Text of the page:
What's so funny?

New Yorker cartoon editor Bob Mankoff tells all


New Yorker cartoons are a lot like what U.S. Supreme Court Justice Potter Stewart once said about obscenity — you know it when you see it. Except, in case of the magazine’s cartoons, in a nice way.

A character dressed in a robe and with a white beard is on the phone, as an assembly line behind him churns out goofy-looking birds chirping “Moo!” — “Hello? Beasts of the Field? This is Lou, over in Birds of the Air. Anything funny going on over at your end?”

Here’s another: Horses are seated in a barn watching another steed, on his hind legs and with “arms” outstretched, as he bellows “Stella!” to yet another horse — with longer lashes to signify this one is female — up in a hayloft. A sign on the wall reads: “Horse Play.”

The successful New Yorker cartoon comes with a reputation for being smart — sometimes it takes a moment or two before your brain catches up with the joke — and usually quirky.

On occasion the jokes allude to current events. Anxiety often lurks around the corner.

In his new memoir, “How About Never — Is Never Good for You?” Bob Mankoff, the weekly magazine’s cartoon editor since 1997 and a contributor for 20 years before that, dissects what makes New Yorker cartoons funny. He offers 250 cartoons drawn by himself as well as cartoonists past and present — from Saul Steinberg, Peter Arno, George Price and James Thurber to Roz Chast, Mick Stevens, Leo Cullum and Jack Ziegler, among others — to illustrate his points.

(The book’s title comes from one of Mankoff’s better-known cartoons: A businessman is on the phone while paging through his desk calendar and says, “No, Thursday’s out. How about never — is never good for you?”)

The magazine’s cartoon selection process is far more complicated than you might think — it isn’t simply what makes Mankoff laugh, though that certainly helps.

Some 500 cartoons are submitted to the New Yorker — the longtime Promised Land of cartoon publishing — each week, Mankoff estimates. On average, the magazine has space to print a scant 17 per edition.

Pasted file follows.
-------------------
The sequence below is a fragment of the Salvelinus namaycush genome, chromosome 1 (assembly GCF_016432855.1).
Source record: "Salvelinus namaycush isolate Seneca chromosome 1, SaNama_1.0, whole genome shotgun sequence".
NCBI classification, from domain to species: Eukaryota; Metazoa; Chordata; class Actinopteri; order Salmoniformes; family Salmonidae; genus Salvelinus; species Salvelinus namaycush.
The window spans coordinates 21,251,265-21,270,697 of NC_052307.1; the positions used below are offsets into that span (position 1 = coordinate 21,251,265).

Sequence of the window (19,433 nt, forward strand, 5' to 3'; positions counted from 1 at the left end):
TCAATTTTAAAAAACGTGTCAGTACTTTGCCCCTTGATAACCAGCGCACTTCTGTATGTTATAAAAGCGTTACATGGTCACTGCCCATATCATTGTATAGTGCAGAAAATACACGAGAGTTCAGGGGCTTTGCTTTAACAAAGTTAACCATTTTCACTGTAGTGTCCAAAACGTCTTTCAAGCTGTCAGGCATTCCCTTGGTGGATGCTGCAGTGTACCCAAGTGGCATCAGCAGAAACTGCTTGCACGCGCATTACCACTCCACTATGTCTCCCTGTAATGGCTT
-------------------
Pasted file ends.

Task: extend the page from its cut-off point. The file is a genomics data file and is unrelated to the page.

Mankoff’s first sale to the magazine was in 1977. But some of the other now-famous cartoonists whom Mankoff quotes in his book broke in not with a cartoon but with an idea.

For example, Michael Maslin, who had been submitting cartoons unsuccessfully to the New Yorker for seven years, recalls cartoon editor Lee Lorenz, Mankoff’s predecessor in the job, bought this line, “Nothing will happen to you.” Maslin’s accompanying sketch showed a man in a suit — male New Yorker cartoon characters almost always wear suits — dreamily reclined back in his chair as a fortune teller gazes into a crystal ball.

Lorenz paid Maslin but had the drawing executed by then-established cartoonist Whitney Darrow Jr.

Darrow’s final cartoon changes the fortune teller’s gender — to the stereotypical woman with a bandanna — and the man is leaning forward anxiously. And he now sports a more uptight bow tie rather than the wide, carefree necktie sported by Maslin’s protagonist.

The book reproduces both cartoons and, yes, Darrow’s is funnier.

So what makes a good New Yorker cartoon? For one thing, Mankoff writes, “originality is overrated.”

New Yorker readers, he contends, “like novelty in their humor, but they like it nestled within the comforting cocoon of familiarity.” So it’s OK to do cartoons about castaways on an impossibly tiny island, the newly departed wheedling at St. Peter’s gate or the oblivious being visited by Death, complete with the traditional dark cowl and scythe.

But the kick is in the caption: A man, apparently a would-be writer and with fingers on the keyboard of his laptop, says to Death: “Thank goodness you’re here — I can’t accomplish anything without a deadline.”

But the best cartoons, as New Yorker gags long have demonstrated, spring from the unexpected — or maybe they’re just silly.

Take this delightful cartoon by Danny Shanahan, also reprinted in Mankoff’s book. A drowning man shouts to a collie on shore: “Lassie! Get help!” And the next panel shows the dog in an office and stretched out on a couch, apparently relating his problems to a psychiatrist.

Wait for it .

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